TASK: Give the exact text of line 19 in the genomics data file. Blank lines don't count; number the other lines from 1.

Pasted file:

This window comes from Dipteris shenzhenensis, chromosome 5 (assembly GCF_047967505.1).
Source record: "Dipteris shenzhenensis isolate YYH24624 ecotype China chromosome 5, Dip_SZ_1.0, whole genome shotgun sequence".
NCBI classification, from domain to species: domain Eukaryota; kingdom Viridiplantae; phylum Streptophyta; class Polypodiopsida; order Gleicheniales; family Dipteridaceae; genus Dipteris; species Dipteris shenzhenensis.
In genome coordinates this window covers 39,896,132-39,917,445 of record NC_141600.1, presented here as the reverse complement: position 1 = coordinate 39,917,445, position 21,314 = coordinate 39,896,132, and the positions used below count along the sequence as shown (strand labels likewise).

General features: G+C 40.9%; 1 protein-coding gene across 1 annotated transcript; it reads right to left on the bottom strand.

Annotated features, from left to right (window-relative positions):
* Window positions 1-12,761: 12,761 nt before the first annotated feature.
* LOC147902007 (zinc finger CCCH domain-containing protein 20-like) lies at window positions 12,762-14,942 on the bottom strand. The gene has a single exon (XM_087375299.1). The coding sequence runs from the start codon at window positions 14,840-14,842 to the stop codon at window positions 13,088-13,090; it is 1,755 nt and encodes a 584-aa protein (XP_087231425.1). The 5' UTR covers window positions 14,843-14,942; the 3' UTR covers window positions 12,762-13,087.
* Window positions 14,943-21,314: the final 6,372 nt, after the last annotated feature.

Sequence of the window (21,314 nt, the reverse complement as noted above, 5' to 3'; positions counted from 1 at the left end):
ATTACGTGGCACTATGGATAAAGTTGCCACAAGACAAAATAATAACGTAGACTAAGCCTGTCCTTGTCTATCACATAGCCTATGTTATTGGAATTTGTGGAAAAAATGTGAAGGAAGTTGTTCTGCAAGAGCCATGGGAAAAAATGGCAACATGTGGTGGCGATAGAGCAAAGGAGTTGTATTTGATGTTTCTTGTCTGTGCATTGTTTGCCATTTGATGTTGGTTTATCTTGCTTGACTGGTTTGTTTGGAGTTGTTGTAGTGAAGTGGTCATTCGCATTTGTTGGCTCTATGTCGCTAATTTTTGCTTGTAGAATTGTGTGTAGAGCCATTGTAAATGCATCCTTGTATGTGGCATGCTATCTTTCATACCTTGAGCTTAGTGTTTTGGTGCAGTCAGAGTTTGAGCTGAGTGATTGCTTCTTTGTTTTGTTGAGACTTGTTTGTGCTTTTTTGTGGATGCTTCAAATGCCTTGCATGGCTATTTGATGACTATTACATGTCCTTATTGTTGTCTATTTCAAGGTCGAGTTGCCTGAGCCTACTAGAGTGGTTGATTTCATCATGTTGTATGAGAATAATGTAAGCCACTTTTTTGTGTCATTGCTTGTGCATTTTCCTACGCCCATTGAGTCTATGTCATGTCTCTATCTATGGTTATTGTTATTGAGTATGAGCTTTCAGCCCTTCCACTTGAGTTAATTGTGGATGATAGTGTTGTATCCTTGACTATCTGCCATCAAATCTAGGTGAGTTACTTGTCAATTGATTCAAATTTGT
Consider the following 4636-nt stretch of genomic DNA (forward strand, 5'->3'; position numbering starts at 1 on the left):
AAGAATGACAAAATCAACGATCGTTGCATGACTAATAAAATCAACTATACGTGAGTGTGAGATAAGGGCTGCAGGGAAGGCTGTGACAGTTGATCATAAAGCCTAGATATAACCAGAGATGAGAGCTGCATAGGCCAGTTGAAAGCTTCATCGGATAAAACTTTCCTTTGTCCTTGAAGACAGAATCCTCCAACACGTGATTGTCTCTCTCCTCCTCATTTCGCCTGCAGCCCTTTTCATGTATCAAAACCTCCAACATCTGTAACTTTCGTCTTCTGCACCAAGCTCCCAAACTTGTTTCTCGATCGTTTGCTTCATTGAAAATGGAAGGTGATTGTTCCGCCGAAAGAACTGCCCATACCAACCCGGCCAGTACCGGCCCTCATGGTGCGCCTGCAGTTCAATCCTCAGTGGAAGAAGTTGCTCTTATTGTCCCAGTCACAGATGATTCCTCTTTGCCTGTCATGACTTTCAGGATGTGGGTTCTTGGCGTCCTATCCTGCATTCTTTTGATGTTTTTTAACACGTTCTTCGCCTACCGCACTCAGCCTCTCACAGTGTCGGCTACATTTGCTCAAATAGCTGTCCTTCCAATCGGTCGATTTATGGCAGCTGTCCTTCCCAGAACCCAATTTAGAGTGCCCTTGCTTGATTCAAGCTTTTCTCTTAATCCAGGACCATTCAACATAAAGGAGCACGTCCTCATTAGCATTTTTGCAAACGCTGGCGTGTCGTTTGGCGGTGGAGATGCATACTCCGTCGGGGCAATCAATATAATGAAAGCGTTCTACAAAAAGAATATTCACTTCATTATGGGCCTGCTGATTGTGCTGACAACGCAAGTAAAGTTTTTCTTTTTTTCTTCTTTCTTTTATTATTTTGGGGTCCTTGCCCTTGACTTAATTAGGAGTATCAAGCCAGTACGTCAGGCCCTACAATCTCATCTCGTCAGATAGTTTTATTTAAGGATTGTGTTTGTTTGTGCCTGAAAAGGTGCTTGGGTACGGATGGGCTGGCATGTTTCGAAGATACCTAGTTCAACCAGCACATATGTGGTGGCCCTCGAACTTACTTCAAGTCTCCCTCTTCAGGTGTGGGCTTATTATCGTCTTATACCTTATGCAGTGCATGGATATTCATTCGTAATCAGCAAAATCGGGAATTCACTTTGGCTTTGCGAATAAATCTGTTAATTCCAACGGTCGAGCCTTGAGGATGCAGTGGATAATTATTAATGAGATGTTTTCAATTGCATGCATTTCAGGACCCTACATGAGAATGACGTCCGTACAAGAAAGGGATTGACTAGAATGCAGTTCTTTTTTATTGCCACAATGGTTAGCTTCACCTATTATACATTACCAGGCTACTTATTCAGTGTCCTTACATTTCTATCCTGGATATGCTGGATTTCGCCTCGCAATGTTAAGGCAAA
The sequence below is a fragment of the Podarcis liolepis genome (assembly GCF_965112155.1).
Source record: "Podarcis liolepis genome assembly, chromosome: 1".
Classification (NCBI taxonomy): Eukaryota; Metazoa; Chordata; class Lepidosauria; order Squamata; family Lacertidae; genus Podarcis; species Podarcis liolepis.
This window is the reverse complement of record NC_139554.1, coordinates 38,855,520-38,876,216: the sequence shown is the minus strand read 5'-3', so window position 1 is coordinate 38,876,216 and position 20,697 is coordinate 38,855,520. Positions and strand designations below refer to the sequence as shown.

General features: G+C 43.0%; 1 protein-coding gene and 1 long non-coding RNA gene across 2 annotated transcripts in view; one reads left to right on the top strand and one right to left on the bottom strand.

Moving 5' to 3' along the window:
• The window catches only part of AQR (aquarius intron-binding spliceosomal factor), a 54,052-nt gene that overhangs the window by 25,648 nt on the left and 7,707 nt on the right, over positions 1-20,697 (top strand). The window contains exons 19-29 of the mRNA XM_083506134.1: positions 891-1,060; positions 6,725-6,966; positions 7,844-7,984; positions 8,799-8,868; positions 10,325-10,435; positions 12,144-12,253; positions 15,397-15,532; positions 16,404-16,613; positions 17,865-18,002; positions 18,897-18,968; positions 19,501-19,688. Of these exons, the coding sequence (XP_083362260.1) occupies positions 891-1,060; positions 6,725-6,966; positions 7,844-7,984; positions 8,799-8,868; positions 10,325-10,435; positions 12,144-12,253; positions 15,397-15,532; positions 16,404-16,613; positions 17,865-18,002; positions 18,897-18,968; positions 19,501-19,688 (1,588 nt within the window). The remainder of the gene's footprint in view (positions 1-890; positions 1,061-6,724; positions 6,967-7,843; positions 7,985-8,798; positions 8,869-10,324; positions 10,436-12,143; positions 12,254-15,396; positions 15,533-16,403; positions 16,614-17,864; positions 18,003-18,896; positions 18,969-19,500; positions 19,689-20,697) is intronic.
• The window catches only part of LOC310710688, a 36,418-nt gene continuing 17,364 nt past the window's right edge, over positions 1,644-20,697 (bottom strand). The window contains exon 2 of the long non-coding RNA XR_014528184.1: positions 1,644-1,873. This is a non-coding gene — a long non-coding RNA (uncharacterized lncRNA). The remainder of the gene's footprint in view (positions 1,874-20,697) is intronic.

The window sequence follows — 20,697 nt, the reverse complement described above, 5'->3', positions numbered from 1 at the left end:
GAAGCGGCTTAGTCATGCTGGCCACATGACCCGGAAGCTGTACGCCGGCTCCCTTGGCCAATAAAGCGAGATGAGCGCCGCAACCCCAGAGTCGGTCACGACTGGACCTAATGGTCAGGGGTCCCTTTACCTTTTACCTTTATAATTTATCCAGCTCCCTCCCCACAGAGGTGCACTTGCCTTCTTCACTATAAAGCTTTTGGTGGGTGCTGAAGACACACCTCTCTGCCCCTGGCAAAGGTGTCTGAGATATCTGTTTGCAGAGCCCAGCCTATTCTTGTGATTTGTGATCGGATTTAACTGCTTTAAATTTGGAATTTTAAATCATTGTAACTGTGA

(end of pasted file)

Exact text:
Moving 5' to 3' along the window: